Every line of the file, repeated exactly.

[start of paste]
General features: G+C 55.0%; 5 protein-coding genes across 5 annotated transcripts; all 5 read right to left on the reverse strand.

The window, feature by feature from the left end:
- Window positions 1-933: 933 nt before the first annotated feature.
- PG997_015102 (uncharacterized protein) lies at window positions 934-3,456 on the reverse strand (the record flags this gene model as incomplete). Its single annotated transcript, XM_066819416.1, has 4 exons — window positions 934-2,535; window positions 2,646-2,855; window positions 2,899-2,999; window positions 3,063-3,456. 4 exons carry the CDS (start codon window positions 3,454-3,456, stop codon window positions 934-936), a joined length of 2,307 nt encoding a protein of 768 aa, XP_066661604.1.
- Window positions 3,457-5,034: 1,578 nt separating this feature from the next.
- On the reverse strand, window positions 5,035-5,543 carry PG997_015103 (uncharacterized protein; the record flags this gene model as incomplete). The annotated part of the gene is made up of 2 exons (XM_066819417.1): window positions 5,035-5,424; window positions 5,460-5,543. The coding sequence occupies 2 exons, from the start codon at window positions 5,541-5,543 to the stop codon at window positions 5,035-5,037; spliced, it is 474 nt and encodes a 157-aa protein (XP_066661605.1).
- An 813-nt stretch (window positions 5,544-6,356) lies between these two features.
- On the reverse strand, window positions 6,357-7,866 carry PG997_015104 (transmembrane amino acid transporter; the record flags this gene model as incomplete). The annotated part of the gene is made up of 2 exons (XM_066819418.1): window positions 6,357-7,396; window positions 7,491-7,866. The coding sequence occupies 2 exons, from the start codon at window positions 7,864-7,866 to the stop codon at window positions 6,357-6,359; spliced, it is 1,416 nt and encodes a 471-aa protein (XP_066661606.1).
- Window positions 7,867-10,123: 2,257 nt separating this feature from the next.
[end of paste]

General features: G+C 55.0%; 5 protein-coding genes across 5 annotated transcripts; all 5 read right to left on the reverse strand.

The window, feature by feature from the left end:
- Window positions 1-933: 933 nt before the first annotated feature.
- PG997_015102 (uncharacterized protein) lies at window positions 934-3,456 on the reverse strand (the record flags this gene model as incomplete). Its single annotated transcript, XM_066819416.1, has 4 exons — window positions 934-2,535; window positions 2,646-2,855; window positions 2,899-2,999; window positions 3,063-3,456. 4 exons carry the CDS (start codon window positions 3,454-3,456, stop codon window positions 934-936), a joined length of 2,307 nt encoding a protein of 768 aa, XP_066661604.1.
- Window positions 3,457-5,034: 1,578 nt separating this feature from the next.
- On the reverse strand, window positions 5,035-5,543 carry PG997_015103 (uncharacterized protein; the record flags this gene model as incomplete). The annotated part of the gene is made up of 2 exons (XM_066819417.1): window positions 5,035-5,424; window positions 5,460-5,543. The coding sequence occupies 2 exons, from the start codon at window positions 5,541-5,543 to the stop codon at window positions 5,035-5,037; spliced, it is 474 nt and encodes a 157-aa protein (XP_066661605.1).
- An 813-nt stretch (window positions 5,544-6,356) lies between these two features.
- On the reverse strand, window positions 6,357-7,866 carry PG997_015104 (transmembrane amino acid transporter; the record flags this gene model as incomplete). The annotated part of the gene is made up of 2 exons (XM_066819418.1): window positions 6,357-7,396; window positions 7,491-7,866. The coding sequence occupies 2 exons, from the start codon at window positions 7,864-7,866 to the stop codon at window positions 6,357-6,359; spliced, it is 1,416 nt and encodes a 471-aa protein (XP_066661606.1).
- Window positions 7,867-10,123: 2,257 nt separating this feature from the next.